Welcome to KEZA, “Where THEY become WE.”
At KEZA we believe that when THEY become WE, the world changes. We believe that when people cease to speak of “those Africans” living in poverty, disease and corruption, and begin to view human beings from all over the world as an interconnected HUMAN RACE, then the pain and suffering we so despise in the world will begin to fade away. This is the essence of Ubuntu philosophy. Ubuntu is described best by the honorable Desmond Tutu : ““Ubuntu is a concept that we have in our Bantu languages at home. Ubuntu is the essence of being a person. It means that we are people through other people. We cannot be fully human alone. We are made for interdependence, we are made for family. When you have ubuntu, you embrace others. You are generous, compassionate. If the world had more ubuntu, we would not have war. We would not have this huge gap between the rich and the poor. You are rich so that you can make up what is lacking for others. You are powerful so that you can help the weak, just as a mother or father helps their children. This is God's dream.”
KEZA exists to create high end careers in the fashion industry for oppressed people throughout Africa. We will ensure the highest quality products and the utmost in business ethics in each of our fashion producing partners, thus ensuring sustainability. We will exemplify and promote the Ubuntu philosophy in all that we do. Together we will show the world that Africa is a prime destination for investment and a producer of some of the world’s finest couture fashion. KEZA is where “they” become “we”, and each of our products shall exemplify the beauty and excellence of Africa.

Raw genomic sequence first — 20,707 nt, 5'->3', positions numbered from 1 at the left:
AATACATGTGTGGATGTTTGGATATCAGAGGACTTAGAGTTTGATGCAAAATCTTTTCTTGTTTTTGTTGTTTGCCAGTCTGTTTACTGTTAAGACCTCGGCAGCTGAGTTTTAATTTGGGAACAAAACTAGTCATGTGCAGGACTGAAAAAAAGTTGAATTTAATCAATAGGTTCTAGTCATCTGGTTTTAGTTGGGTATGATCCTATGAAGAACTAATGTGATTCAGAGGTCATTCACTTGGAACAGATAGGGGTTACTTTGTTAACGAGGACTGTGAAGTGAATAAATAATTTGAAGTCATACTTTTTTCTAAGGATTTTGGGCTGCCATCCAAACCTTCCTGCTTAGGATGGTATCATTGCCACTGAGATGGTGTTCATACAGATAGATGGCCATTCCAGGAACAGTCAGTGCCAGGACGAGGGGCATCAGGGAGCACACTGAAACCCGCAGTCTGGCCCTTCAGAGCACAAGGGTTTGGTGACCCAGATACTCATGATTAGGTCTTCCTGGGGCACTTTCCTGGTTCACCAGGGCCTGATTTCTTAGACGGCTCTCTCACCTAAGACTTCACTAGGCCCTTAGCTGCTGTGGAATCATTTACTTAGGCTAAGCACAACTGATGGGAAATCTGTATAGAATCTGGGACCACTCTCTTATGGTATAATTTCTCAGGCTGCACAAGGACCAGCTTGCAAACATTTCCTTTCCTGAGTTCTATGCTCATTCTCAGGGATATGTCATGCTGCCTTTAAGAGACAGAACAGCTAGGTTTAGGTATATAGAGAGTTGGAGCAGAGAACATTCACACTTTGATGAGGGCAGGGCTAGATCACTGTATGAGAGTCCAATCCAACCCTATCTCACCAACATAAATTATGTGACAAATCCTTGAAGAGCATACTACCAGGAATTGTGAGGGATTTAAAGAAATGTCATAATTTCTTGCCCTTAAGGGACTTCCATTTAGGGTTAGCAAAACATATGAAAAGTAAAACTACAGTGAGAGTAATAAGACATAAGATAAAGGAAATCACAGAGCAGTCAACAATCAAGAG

*KEZA means beautiful in Rwanda's local language, Kinyarwanda.*

Wednesday, July 2, 2008

A Glimpse of Heaven...

Two weeks ago the women of SOR had a day of fellowship. In all honesty, when they asked if we could do this, I envisioned a relaxing day of sitting and talking and simply being together. You can imagine my surprise when I showed up and found each woman elaborately dressed in beautiful Rwandese dresses. The women spent the day cooking a meal that included meat and preparing for the afternoon "events". It's important for you to know that meat is not a regular part of our diet because it's too expensive. It's a luxury that one enjoys only on very special occasions, and no more than once or twice per year. They had each chipped in a little bit of their own money to buy this treat. And the fact that they could afford to spare anything for this meal holds more significance than you might imagine. Before now this luxury was not even considered an option. KEZA, our new product line, is finally starting to bear fruit. As these fruits begin to blossom, so do our sisters. You can almost see the burdens they carry lighten. Smiles are no longer a rarity but a constant part of the d├ęcor.

After our special meal there was a time to thank God and open our hearts to one another. Some cried tears of relief as if they were breathing for the first time in years. Some danced; each step, each clap, and each cry praise to God for rescuing them...for loving them. One woman sang and didn't stop until her heart had released its fill. We laughed and cried together, sharing each other's joy and pain.

Yet the most beautiful piece of this day was just beginning. There was an exchange. I believe it was supposed to be a simple gift exchange, each woman having picked a name from a hat the Friday before. The women sat eagerly, gifts in their hands, anxious to give. Maggie called each woman by name and then asked, "Who is it that you love?" The woman would stand and announce the name of the woman she had picked to the cheers and laughter of the group. What happened next, with each repetition of the exchange, is what represents the very core of who we are and why we are here -- they embraced...and held on...and you could see the healing taking place before your very eyes. Some of the women almost knocked each other over with their love, some hung on and wouldn't let go, others laughed and danced within the arms of each embrace with tears streaming down faces stretched with smiles.